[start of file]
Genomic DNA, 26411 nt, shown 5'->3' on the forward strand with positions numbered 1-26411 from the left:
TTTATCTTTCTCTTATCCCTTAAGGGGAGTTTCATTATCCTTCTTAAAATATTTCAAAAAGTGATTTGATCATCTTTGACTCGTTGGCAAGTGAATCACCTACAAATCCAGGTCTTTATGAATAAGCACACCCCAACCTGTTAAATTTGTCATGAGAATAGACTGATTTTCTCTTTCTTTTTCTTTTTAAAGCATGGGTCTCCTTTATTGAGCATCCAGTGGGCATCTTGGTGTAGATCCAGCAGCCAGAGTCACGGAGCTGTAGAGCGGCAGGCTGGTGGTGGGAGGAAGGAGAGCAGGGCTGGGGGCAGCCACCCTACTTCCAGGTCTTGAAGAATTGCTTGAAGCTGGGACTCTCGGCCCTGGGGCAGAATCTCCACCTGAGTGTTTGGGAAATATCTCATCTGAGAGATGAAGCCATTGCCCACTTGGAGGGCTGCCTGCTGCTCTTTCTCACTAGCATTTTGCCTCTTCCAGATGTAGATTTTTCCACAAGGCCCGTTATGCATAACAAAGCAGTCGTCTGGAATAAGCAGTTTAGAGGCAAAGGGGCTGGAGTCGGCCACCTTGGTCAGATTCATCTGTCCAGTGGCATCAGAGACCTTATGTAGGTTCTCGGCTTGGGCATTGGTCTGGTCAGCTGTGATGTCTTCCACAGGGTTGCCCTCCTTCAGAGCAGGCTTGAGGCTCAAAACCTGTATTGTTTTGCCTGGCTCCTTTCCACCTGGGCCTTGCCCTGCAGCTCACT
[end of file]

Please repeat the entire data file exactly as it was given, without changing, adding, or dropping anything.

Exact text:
Genomic DNA, 26411 nt, shown 5'->3' on the forward strand with positions numbered 1-26411 from the left:
TTTATCTTTCTCTTATCCCTTAAGGGGAGTTTCATTATCCTTCTTAAAATATTTCAAAAAGTGATTTGATCATCTTTGACTCGTTGGCAAGTGAATCACCTACAAATCCAGGTCTTTATGAATAAGCACACCCCAACCTGTTAAATTTGTCATGAGAATAGACTGATTTTCTCTTTCTTTTTCTTTTTAAAGCATGGGTCTCCTTTATTGAGCATCCAGTGGGCATCTTGGTGTAGATCCAGCAGCCAGAGTCACGGAGCTGTAGAGCGGCAGGCTGGTGGTGGGAGGAAGGAGAGCAGGGCTGGGGGCAGCCACCCTACTTCCAGGTCTTGAAGAATTGCTTGAAGCTGGGACTCTCGGCCCTGGGGCAGAATCTCCACCTGAGTGTTTGGGAAATATCTCATCTGAGAGATGAAGCCATTGCCCACTTGGAGGGCTGCCTGCTGCTCTTTCTCACTAGCATTTTGCCTCTTCCAGATGTAGATTTTTCCACAAGGCCCGTTATGCATAACAAAGCAGTCGTCTGGAATAAGCAGTTTAGAGGCAAAGGGGCTGGAGTCGGCCACCTTGGTCAGATTCATCTGTCCAGTGGCATCAGAGACCTTATGTAGGTTCTCGGCTTGGGCATTGGTCTGGTCAGCTGTGATGTCTTCCACAGGGTTGCCCTCCTTCAGAGCAGGCTTGAGGCTCAAAACCTGTATTGTTTTGCCTGGCTCCTTTCCACCTGGGCCTTGCCCTGCAGCTCACT